2000, Nick Bostrom
used for polemic in Heart of the Matter, BBC 1 Television
and more researchers now agree that radical human life extension is
only a matter of time. Aging is a biochemical process and humans will
learn how to intervene in it and slow it down. Abolishing aging is
theoretically possible. It is a goal that is not quite within reach
yet, but it will be one day.
question is, will it arrive in time? Or will you perish on the threshold
of the era of much longer and healthier human life?
life expectancy is much longer today than it was in the past. A thousand
years ago it was 25 years. Now it is over 75 years in Britain. This
progress has been due mainly to a reduction in premature deaths, such
as by infectious diseases, rather than to any slowing down of the
aging process itself. Being able to cure specific diseases is wonderful,
but it doesn’t get to the root of the problem. Aging breaks down your
health and vitality, and eventually you get so weak that no amount
of health care and medicine can prop you up. If it’s not stroke today,
then it’s cancer tomorrow.
as you have begun to acquire a modicum of wisdom and experience, old
age sets in to sap your energy and degrade your intellect. And then
death swoops in to deliver the final insult. Now, there is real hope
of ending this; that the last chapter of every human story need not
play out this way.
last few years scientists have begun to catch glimpses of the biochemical
processes underlying aging. Researchers are currently developing tools
that will give us unprecedented control over basic biological processes
on the cellular and genetic levels. These tools point to the realistic
hope of greatly extended and much healthier human life spans.
have already extended life span in other species: in mice by over
30%. By changing just two genes, scientists have enabled nematode
worms to live up to six times their normal life span.
aging in humans is complicated. Human ingenuity will have to solve
some hard puzzles. Yet several promising research avenues are currently
cells. Human stem cells – cells which can be made to grow into
any other type of cell – can now be cultivated. Even in adults there
are some cells that can be made to grow into almost any kind of
cell. This opens enormous possibilities for regenerative medicine.
New nerve cells can be grown and used to treat Parkinson’s and Alzheimer’s,
or aging related dementia. Failing organs such as hearts and kidneys
may be replaced by organs grown outside the body from the patient’s
own stem cells.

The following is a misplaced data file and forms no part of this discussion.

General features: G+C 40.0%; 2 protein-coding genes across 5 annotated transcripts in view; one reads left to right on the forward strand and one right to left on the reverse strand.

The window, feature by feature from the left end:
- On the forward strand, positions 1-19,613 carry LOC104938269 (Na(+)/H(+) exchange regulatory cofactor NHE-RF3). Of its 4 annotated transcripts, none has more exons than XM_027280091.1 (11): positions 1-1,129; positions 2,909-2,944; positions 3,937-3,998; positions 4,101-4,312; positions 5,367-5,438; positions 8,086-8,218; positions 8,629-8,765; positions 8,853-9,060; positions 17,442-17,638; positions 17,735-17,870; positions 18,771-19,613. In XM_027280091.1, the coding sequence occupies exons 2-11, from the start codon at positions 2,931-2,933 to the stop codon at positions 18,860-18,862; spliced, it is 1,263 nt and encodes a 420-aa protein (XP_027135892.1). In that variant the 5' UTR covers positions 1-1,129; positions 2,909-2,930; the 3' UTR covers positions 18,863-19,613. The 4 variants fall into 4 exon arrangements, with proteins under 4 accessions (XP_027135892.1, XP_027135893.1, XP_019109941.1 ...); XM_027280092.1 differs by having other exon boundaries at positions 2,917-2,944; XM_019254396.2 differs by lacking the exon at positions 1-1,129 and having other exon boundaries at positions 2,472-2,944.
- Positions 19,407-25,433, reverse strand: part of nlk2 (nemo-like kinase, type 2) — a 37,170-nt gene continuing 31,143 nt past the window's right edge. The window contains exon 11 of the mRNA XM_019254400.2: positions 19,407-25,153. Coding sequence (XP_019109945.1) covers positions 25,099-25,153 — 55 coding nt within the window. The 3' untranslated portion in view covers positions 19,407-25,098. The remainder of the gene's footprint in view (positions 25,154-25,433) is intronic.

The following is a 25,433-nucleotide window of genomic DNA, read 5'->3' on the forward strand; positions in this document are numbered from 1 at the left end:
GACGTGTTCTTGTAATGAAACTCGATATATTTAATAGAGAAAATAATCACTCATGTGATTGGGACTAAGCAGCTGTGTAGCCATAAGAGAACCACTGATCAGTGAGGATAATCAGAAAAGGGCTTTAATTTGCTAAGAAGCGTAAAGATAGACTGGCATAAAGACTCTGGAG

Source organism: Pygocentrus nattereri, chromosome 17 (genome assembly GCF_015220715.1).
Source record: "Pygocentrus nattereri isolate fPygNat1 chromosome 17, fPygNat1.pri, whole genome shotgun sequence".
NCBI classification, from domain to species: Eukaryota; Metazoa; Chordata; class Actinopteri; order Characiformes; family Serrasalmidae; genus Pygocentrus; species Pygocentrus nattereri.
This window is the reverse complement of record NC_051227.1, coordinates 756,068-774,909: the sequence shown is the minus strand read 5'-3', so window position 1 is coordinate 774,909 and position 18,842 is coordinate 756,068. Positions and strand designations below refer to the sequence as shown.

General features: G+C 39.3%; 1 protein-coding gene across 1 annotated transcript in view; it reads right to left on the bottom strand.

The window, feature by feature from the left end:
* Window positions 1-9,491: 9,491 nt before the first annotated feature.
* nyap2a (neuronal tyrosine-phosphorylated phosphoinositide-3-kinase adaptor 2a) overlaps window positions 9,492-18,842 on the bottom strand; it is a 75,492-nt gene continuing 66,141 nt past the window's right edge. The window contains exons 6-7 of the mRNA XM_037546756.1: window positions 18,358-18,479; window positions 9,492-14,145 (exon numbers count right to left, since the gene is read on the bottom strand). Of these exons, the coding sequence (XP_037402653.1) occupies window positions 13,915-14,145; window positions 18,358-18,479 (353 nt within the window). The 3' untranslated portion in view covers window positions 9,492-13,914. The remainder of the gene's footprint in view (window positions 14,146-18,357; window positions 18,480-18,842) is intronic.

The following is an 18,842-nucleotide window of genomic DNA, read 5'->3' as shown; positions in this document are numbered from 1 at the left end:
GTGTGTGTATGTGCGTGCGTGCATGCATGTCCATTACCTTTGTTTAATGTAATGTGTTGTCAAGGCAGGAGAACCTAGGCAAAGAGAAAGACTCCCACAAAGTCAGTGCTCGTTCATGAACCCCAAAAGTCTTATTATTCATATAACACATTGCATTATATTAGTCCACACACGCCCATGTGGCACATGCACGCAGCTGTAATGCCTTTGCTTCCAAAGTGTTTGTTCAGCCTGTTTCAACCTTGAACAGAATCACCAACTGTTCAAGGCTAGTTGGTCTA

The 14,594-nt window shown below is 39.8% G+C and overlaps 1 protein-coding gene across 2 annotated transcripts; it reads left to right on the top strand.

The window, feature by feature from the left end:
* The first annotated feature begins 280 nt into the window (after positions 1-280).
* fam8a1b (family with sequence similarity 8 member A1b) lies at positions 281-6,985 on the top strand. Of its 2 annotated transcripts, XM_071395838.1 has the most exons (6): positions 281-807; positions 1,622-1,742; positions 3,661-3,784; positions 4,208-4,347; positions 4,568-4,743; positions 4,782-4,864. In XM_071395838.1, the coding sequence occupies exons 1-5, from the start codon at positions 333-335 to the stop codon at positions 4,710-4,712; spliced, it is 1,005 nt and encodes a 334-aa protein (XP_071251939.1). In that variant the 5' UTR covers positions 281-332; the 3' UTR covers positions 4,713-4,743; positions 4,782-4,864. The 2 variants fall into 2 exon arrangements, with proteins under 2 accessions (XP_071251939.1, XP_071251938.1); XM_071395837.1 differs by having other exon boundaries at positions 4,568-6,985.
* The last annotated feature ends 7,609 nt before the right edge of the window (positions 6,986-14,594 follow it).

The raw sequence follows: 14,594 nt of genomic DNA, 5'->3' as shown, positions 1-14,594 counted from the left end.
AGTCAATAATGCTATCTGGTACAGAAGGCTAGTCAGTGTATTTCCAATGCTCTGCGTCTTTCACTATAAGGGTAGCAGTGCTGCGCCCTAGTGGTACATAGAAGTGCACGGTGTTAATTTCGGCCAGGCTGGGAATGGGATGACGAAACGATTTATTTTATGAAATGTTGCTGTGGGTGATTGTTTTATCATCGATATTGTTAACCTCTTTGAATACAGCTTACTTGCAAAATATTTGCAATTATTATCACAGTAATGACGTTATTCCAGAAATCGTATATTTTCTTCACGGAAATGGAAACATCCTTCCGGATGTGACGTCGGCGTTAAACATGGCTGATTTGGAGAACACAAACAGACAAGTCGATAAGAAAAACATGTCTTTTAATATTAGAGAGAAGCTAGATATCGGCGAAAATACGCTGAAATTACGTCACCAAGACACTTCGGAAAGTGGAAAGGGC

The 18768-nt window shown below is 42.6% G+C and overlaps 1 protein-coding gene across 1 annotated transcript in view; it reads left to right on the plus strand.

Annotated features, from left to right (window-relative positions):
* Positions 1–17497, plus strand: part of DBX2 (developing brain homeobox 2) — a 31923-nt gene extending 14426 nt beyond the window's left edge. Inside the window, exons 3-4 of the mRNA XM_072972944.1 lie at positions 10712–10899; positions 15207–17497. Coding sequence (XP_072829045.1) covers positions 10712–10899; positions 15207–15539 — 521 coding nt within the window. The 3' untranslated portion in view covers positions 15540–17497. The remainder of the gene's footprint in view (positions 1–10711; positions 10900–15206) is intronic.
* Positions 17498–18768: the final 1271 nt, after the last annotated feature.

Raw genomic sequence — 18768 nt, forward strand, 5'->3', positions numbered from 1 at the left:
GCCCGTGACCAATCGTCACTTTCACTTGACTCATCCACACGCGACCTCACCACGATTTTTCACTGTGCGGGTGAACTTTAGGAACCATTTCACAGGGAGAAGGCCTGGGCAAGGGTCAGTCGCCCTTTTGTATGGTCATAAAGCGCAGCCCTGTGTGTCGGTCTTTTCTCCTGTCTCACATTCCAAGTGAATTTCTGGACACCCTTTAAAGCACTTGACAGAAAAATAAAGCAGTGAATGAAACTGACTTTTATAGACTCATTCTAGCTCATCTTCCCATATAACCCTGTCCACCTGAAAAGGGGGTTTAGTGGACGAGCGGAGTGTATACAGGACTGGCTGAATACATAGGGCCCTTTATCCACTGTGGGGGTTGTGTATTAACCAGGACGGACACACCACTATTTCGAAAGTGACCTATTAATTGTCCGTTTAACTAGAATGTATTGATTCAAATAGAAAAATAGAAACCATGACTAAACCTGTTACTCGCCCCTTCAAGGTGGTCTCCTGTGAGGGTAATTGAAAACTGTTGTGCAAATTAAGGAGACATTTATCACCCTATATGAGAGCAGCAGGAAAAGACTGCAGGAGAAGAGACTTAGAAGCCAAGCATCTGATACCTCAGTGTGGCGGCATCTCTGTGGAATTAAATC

Individual cells can be "immortalized" by replenishing
their telomeres (small DNA caps that sit at the end of the chromosomes).
This removes the limit to how many times a cell can be made to divide,
and therefore, how long it will live.
therapy. Somatic gene therapy will insert beneficial genes in
the cells of adults, not only curing many hereditary diseases but
also potentially offsetting the changes that occur with aging.
When mature molecular nanotechnology is developed, maybe 20 years
from now, it will be possible to manufacture and program small molecular
machines that can enter individual cells and repair damage to DNA
and other structures. Nanomedicine will eventually give us much
greater control over the biochemical processes in our bodies.
people, including especially the group of futurists and technologists
known as "transhumanists", are now asking how extended life
spans will affect society. For the individual, the traditional "linear
life" paradigm, in which people migrate through education, then
work, then leisure/retirement, may be replaced by a "cyclic life"
paradigm, in which education, work and leisure are interspersed repeatedly
through the life span. It will be normal for 50-year olds to go back
to school and for 70-year-olds to start new careers. Consider the
positive effects on society of a host of people with the wisdom of
150 years of life, and the vitality to bring that wisdom into action.
lots of 150-year olds around will no doubt change society quite a
lot. But consider that even if we could stop aging today, it would
still take seventy years before there were a considerable number of
150-year olds. In seventy years many other things will have changed.
The whole technology basis will be totally different and unimaginably